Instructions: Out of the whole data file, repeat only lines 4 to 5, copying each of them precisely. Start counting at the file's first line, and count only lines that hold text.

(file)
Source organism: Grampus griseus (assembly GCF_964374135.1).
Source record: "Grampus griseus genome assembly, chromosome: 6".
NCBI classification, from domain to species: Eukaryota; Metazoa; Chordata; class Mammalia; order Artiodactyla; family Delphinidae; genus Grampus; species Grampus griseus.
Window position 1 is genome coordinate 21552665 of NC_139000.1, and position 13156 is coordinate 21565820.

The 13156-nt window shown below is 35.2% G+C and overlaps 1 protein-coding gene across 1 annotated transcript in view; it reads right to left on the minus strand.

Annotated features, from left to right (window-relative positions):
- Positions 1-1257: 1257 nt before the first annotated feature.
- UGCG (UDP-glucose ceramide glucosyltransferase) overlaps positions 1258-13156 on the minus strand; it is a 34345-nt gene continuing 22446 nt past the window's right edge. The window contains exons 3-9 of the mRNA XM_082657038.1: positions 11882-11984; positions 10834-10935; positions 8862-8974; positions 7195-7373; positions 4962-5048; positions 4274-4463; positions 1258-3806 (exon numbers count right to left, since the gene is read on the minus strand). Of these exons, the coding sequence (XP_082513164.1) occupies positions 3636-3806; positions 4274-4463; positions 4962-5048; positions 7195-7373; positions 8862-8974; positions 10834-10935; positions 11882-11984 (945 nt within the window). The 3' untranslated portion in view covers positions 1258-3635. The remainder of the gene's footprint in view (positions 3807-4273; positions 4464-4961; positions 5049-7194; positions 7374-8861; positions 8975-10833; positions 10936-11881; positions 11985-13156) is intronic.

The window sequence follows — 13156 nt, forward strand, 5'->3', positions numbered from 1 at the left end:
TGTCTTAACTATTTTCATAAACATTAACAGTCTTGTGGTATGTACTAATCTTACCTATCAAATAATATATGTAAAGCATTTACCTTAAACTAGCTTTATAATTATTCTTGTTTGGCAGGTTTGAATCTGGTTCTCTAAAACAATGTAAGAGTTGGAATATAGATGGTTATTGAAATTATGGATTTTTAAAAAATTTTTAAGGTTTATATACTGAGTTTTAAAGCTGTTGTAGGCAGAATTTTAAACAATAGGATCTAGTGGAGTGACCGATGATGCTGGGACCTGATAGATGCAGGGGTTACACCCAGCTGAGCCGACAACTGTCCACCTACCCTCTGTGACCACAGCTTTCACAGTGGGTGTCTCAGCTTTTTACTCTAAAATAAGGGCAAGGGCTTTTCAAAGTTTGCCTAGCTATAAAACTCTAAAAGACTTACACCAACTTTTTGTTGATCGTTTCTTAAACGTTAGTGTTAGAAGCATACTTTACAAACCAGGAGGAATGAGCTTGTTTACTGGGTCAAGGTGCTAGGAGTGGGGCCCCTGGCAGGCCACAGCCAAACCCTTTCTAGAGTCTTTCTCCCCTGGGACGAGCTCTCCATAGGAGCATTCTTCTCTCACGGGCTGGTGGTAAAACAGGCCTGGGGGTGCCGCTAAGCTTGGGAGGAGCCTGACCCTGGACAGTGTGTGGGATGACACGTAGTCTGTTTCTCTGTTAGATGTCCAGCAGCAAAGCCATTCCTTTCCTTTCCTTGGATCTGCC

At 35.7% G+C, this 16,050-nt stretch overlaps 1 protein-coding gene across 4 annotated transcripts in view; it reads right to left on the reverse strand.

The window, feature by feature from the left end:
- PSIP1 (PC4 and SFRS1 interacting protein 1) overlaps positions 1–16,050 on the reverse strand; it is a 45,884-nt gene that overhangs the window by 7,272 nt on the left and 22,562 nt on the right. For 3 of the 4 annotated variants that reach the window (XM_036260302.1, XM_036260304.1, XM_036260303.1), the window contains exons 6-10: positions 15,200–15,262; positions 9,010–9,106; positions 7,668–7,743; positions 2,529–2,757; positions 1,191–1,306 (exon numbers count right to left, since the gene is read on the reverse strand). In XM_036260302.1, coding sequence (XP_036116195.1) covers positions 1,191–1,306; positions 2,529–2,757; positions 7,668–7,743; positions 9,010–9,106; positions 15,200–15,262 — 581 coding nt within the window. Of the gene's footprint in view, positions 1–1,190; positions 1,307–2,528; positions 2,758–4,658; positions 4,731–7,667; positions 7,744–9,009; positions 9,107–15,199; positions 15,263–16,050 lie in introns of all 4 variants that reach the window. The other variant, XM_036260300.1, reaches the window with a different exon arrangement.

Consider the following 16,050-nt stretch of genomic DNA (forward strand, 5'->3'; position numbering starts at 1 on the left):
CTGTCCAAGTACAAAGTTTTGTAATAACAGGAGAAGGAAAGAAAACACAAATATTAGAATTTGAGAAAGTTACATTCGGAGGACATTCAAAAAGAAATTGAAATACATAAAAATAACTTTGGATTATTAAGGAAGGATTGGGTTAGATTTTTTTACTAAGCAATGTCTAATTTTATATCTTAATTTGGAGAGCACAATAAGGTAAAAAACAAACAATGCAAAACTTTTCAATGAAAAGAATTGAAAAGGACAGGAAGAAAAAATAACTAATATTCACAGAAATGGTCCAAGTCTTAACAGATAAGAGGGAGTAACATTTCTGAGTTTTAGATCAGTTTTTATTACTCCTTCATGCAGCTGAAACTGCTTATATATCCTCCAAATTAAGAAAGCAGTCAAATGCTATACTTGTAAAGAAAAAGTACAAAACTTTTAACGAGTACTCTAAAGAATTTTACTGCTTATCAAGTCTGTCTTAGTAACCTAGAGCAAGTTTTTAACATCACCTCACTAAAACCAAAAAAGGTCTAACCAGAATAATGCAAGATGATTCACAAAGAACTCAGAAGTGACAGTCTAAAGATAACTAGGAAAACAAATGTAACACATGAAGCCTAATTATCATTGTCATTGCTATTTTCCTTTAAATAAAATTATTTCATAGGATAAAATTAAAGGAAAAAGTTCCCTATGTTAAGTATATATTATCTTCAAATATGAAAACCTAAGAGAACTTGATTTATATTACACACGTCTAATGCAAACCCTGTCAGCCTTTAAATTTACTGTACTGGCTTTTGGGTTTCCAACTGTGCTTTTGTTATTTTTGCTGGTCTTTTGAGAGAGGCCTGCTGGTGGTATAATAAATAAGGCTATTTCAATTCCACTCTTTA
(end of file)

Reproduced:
Window position 1 is genome coordinate 21552665 of NC_139000.1, and position 13156 is coordinate 21565820.

The 13156-nt window shown below is 35.2% G+C and overlaps 1 protein-coding gene across 1 annotated transcript in view; it reads right to left on the minus strand.